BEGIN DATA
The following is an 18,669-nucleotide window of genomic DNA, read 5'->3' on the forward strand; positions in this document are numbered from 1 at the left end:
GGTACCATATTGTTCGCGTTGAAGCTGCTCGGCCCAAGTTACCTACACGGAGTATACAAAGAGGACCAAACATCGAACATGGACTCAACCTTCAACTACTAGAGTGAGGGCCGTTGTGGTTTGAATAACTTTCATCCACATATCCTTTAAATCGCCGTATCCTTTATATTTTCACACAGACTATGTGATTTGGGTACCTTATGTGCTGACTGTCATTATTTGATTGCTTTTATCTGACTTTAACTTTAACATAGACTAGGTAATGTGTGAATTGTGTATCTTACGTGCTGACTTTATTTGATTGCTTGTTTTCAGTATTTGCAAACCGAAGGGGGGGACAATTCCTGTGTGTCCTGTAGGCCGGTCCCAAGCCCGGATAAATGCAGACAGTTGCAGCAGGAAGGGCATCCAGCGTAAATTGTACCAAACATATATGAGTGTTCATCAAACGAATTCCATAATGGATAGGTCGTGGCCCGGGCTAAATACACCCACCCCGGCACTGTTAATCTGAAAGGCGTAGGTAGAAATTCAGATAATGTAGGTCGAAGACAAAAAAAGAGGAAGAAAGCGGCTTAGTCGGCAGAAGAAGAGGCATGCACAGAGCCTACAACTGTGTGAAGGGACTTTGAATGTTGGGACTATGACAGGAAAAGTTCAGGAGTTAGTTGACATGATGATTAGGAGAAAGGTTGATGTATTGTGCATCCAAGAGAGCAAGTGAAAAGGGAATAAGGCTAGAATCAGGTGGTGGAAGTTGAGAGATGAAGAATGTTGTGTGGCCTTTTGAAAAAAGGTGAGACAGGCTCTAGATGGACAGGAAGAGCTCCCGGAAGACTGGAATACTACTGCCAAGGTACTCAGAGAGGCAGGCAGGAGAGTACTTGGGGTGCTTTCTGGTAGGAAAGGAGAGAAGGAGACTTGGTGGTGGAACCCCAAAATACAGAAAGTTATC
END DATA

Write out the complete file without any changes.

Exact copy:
The following is an 18,669-nucleotide window of genomic DNA, read 5'->3' on the forward strand; positions in this document are numbered from 1 at the left end:
GGTACCATATTGTTCGCGTTGAAGCTGCTCGGCCCAAGTTACCTACACGGAGTATACAAAGAGGACCAAACATCGAACATGGACTCAACCTTCAACTACTAGAGTGAGGGCCGTTGTGGTTTGAATAACTTTCATCCACATATCCTTTAAATCGCCGTATCCTTTATATTTTCACACAGACTATGTGATTTGGGTACCTTATGTGCTGACTGTCATTATTTGATTGCTTTTATCTGACTTTAACTTTAACATAGACTAGGTAATGTGTGAATTGTGTATCTTACGTGCTGACTTTATTTGATTGCTTGTTTTCAGTATTTGCAAACCGAAGGGGGGGACAATTCCTGTGTGTCCTGTAGGCCGGTCCCAAGCCCGGATAAATGCAGACAGTTGCAGCAGGAAGGGCATCCAGCGTAAATTGTACCAAACATATATGAGTGTTCATCAAACGAATTCCATAATGGATAGGTCGTGGCCCGGGCTAAATACACCCACCCCGGCACTGTTAATCTGAAAGGCGTAGGTAGAAATTCAGATAATGTAGGTCGAAGACAAAAAAAGAGGAAGAAAGCGGCTTAGTCGGCAGAAGAAGAGGCATGCACAGAGCCTACAACTGTGTGAAGGGACTTTGAATGTTGGGACTATGACAGGAAAAGTTCAGGAGTTAGTTGACATGATGATTAGGAGAAAGGTTGATGTATTGTGCATCCAAGAGAGCAAGTGAAAAGGGAATAAGGCTAGAATCAGGTGGTGGAAGTTGAGAGATGAAGAATGTTGTGTGGCCTTTTGAAAAAAGGTGAGACAGGCTCTAGATGGACAGGAAGAGCTCCCGGAAGACTGGAATACTACTGCCAAGGTACTCAGAGAGGCAGGCAGGAGAGTACTTGGGGTGCTTTCTGGTAGGAAAGGAGAGAAGGAGACTTGGTGGTGGAACCCCAAAATACAGAAAGTTATC